The Texas Commission on Environmental Quality has approved a new Lower Colorado River Authority water management plan that will allow the LCRA to limit the water it releases from the Highland Lakes at all times, regardless of the lake levels of Lake Travis and Lake Buchanan.
The previous plan only allowed LCRA to restrict releases when the storage of the two lakes fell below 70 percent full, or 1.4 million acre feet, and allowed a complete cut-off only if storage dropped below 30 percent full, or 600,000 acre feet. While the lakes have never fallen below 30 percent storage, they have been strained in recent years, with many homes losing their waterfront access to Lake Travis or seeing it minimized.
During the recent drought, the LCRA had lessened the water released downstream to farmers but relied on emergency orders to do so. The plan, which will go into effect on January 1, 2016, eliminates the need to be in an emergency and eliminates “open supply,” providing unlimited water once lake levels rise to a certain point, according to a story by KXAN.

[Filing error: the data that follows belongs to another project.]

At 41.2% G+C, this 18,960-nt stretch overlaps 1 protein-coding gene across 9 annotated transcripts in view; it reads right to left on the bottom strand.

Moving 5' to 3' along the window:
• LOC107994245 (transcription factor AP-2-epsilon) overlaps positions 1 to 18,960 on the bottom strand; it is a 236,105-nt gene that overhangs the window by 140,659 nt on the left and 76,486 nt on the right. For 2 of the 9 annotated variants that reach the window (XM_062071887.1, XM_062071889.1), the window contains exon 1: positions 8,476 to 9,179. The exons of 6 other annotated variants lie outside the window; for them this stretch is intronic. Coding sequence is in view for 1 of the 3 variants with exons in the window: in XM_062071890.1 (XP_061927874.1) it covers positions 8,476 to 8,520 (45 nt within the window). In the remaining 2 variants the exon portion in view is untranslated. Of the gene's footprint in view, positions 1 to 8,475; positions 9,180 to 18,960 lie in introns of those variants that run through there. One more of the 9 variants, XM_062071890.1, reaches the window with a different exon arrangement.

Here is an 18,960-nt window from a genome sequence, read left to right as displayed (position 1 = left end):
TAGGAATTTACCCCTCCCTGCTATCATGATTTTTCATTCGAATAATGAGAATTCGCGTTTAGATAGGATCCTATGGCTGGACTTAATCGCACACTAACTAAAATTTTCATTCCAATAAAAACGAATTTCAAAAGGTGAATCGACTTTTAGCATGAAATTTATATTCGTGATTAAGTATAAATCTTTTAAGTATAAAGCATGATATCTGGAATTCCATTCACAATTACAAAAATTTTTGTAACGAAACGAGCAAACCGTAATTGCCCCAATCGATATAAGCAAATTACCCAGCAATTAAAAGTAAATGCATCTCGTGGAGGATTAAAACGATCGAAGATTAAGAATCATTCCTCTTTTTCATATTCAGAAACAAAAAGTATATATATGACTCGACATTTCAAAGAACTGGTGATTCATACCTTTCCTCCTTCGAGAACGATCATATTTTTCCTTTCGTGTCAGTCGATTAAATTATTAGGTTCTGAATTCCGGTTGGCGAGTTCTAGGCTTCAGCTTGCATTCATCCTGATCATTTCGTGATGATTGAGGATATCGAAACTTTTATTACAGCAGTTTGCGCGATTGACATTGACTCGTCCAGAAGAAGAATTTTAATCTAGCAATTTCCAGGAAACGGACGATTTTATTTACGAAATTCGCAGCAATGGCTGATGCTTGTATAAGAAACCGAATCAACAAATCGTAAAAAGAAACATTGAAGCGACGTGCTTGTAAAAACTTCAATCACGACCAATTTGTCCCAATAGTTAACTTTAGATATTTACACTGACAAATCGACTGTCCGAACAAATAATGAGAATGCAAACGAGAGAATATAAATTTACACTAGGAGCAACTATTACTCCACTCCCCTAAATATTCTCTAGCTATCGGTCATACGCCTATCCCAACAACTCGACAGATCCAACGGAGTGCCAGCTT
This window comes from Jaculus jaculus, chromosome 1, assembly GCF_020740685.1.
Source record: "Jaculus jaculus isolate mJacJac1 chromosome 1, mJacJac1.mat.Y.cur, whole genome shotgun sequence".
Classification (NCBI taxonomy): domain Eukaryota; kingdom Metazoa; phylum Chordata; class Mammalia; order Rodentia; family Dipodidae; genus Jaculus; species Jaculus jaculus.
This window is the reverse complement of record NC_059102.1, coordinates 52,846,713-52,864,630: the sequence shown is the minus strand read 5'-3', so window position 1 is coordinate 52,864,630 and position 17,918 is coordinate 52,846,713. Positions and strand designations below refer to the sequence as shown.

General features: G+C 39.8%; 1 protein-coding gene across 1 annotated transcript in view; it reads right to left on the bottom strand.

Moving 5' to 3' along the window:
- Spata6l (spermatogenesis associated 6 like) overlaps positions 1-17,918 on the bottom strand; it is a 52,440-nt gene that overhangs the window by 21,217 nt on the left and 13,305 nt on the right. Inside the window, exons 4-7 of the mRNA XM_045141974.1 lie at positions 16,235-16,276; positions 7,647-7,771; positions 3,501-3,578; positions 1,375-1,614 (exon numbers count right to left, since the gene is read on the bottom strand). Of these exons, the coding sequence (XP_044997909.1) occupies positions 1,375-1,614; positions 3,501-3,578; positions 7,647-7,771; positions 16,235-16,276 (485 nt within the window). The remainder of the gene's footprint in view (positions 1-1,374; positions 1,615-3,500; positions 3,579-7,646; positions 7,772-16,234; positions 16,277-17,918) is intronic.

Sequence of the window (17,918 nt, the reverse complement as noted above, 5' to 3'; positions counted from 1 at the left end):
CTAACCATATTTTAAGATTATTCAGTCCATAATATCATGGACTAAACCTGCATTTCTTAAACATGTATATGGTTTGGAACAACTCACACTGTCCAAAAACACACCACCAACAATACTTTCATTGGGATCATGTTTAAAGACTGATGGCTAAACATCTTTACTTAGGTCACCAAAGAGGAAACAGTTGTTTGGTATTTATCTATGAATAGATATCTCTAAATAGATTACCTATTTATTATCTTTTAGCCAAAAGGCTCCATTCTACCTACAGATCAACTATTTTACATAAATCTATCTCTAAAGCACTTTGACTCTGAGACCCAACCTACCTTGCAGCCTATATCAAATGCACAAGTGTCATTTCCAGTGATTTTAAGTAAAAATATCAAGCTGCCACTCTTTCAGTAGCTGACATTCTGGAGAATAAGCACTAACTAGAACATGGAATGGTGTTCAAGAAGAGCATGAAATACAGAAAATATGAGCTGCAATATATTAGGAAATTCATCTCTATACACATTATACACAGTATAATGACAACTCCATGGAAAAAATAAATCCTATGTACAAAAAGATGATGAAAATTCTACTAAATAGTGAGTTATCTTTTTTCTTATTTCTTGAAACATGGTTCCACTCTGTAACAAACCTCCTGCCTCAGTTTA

The story also says the new plan will include twice yearly water measurements: March 1 and July 1, the beginning of the two crop seasons. The water levels had been measured only once a year, on January 1, which was before the water was needed by farmers and also didn’t take into account Spring rains.
LCRA representatives have stated the new plan will allow central Texas to be more protective of its water supply.